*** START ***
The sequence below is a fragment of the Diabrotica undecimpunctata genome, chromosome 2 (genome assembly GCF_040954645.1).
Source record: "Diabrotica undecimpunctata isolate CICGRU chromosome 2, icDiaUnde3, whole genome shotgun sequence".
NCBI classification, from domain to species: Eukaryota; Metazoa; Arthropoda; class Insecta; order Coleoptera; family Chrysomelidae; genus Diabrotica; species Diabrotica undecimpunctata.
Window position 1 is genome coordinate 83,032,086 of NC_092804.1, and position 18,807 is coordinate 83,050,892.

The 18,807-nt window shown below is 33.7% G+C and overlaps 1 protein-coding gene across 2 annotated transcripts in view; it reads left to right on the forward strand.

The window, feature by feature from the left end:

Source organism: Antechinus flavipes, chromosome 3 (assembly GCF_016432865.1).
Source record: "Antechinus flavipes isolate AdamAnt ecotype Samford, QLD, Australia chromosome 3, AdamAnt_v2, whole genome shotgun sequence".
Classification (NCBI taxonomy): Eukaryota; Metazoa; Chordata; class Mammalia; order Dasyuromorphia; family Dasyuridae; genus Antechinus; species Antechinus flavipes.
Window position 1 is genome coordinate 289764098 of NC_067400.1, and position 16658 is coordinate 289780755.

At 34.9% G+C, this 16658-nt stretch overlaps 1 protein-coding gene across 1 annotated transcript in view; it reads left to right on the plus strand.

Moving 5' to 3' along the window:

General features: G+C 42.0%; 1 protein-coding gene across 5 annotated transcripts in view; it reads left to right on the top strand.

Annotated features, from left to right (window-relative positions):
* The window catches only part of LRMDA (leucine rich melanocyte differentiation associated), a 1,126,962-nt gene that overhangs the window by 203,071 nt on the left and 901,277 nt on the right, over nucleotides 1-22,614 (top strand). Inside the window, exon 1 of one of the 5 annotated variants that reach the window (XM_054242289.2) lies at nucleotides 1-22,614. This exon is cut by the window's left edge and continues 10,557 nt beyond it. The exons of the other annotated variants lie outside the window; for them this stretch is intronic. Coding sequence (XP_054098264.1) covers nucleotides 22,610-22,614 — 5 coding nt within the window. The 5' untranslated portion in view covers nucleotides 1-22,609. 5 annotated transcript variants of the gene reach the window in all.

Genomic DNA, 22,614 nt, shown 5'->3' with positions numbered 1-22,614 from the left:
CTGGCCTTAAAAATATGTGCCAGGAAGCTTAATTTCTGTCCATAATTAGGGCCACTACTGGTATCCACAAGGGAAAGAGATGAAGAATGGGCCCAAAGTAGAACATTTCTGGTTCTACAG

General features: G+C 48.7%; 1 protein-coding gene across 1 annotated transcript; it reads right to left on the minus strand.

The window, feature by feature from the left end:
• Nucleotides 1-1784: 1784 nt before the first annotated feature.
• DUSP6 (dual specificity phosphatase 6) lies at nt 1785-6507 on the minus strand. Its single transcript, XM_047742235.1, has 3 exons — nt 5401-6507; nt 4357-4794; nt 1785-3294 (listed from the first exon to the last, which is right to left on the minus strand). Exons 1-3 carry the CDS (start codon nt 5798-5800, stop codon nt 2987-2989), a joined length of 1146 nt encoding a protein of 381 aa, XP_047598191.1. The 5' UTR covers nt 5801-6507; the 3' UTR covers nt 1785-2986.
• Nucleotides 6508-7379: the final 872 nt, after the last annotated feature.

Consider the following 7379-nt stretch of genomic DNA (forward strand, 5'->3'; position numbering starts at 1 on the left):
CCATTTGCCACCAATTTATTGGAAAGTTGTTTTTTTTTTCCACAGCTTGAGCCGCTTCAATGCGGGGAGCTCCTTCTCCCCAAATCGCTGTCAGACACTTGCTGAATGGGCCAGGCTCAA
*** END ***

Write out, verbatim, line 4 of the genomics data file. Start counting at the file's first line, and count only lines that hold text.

Window position 1 is genome coordinate 83,032,086 of NC_092804.1, and position 18,807 is coordinate 83,050,892.